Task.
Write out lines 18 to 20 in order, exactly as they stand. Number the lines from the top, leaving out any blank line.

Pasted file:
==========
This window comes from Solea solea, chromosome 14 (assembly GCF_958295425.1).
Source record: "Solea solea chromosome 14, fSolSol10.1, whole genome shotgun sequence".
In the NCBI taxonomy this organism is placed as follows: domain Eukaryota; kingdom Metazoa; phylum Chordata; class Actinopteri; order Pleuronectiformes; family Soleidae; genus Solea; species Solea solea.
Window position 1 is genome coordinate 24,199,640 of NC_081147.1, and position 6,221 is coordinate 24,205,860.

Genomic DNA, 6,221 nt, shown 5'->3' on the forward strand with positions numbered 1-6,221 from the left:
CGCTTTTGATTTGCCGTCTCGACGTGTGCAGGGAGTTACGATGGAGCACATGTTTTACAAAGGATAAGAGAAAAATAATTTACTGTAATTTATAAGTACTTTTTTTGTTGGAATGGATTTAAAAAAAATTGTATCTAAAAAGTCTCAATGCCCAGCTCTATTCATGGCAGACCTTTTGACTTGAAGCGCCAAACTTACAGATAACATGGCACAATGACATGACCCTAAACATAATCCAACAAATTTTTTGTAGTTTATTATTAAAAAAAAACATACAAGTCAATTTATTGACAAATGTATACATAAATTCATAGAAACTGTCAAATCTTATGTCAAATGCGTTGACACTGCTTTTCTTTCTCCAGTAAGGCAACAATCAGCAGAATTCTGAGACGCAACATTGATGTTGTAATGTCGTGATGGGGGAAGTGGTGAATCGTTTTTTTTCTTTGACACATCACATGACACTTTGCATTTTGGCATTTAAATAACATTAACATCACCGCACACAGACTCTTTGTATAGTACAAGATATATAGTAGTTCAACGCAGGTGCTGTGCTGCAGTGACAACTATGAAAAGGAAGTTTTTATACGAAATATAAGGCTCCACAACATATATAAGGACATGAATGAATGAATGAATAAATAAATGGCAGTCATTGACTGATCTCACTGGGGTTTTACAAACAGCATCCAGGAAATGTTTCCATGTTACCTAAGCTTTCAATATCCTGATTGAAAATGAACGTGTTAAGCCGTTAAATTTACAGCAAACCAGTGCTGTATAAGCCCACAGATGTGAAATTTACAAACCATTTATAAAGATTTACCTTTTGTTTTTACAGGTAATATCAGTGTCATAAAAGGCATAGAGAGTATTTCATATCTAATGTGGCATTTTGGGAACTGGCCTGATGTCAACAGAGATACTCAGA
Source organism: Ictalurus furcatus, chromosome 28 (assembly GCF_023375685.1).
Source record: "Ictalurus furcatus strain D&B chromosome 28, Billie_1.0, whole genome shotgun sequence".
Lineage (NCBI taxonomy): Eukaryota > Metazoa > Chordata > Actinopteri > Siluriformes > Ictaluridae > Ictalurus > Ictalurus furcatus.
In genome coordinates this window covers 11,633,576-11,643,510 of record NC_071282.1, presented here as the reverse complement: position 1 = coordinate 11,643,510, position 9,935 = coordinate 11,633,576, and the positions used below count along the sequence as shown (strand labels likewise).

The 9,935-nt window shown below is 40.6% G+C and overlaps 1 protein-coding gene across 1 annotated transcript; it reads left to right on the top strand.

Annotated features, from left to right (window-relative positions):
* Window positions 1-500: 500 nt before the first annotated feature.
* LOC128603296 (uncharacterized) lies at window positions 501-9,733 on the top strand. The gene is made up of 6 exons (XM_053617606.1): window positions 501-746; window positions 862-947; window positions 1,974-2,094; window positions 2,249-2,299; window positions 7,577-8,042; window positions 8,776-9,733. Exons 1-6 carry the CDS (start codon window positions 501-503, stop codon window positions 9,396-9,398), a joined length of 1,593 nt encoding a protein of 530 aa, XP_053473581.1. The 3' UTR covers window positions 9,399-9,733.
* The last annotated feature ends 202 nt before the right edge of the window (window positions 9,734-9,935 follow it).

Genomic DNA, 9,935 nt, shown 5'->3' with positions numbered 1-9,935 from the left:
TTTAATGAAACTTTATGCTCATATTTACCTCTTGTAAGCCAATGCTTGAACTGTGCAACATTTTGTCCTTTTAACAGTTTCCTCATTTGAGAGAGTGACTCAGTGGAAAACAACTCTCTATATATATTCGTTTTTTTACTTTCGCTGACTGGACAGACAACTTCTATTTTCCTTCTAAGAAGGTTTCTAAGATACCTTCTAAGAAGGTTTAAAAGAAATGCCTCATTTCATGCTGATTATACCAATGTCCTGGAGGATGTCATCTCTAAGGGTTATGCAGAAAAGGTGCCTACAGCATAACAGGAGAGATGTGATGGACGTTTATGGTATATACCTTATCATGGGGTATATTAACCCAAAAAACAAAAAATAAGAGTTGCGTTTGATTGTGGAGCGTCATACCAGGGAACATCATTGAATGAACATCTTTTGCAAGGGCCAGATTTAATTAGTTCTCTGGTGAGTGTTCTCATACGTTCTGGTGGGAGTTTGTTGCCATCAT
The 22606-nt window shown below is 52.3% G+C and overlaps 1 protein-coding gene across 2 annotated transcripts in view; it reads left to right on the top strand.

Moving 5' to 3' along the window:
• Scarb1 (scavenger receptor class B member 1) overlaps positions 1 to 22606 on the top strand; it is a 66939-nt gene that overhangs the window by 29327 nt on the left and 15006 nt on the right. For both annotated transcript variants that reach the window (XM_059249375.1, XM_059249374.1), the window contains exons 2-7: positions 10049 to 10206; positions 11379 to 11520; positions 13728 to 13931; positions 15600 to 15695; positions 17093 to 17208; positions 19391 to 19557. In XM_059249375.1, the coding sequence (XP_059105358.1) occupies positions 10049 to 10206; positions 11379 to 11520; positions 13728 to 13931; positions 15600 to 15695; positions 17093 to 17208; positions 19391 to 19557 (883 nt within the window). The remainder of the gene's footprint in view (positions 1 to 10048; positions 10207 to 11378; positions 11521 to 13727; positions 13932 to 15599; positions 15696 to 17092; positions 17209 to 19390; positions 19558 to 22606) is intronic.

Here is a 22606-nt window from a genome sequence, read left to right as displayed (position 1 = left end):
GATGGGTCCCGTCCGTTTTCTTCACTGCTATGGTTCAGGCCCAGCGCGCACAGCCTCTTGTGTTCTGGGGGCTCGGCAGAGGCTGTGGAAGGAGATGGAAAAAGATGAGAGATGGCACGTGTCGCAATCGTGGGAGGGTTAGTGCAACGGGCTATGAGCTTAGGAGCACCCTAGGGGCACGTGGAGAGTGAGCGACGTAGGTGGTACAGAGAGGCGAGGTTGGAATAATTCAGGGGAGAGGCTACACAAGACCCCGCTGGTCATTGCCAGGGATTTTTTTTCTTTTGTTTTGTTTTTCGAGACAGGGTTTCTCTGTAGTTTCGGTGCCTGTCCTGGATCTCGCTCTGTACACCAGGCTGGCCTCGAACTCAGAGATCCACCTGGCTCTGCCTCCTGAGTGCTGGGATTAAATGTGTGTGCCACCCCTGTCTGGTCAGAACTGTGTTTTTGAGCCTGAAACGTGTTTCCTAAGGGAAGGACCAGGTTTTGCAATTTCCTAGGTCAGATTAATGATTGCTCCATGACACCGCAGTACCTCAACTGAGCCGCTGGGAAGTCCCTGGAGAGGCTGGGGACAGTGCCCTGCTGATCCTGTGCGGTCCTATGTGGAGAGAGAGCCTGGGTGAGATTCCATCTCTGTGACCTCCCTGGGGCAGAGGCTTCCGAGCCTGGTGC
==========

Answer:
The 22606-nt window shown below is 52.3% G+C and overlaps 1 protein-coding gene across 2 annotated transcripts in view; it reads left to right on the top strand.

Moving 5' to 3' along the window:
• Scarb1 (scavenger receptor class B member 1) overlaps positions 1 to 22606 on the top strand; it is a 66939-nt gene that overhangs the window by 29327 nt on the left and 15006 nt on the right. For both annotated transcript variants that reach the window (XM_059249375.1, XM_059249374.1), the window contains exons 2-7: positions 10049 to 10206; positions 11379 to 11520; positions 13728 to 13931; positions 15600 to 15695; positions 17093 to 17208; positions 19391 to 19557. In XM_059249375.1, the coding sequence (XP_059105358.1) occupies positions 10049 to 10206; positions 11379 to 11520; positions 13728 to 13931; positions 15600 to 15695; positions 17093 to 17208; positions 19391 to 19557 (883 nt within the window). The remainder of the gene's footprint in view (positions 1 to 10048; positions 10207 to 11378; positions 11521 to 13727; positions 13932 to 15599; positions 15696 to 17092; positions 17209 to 19390; positions 19558 to 22606) is intronic.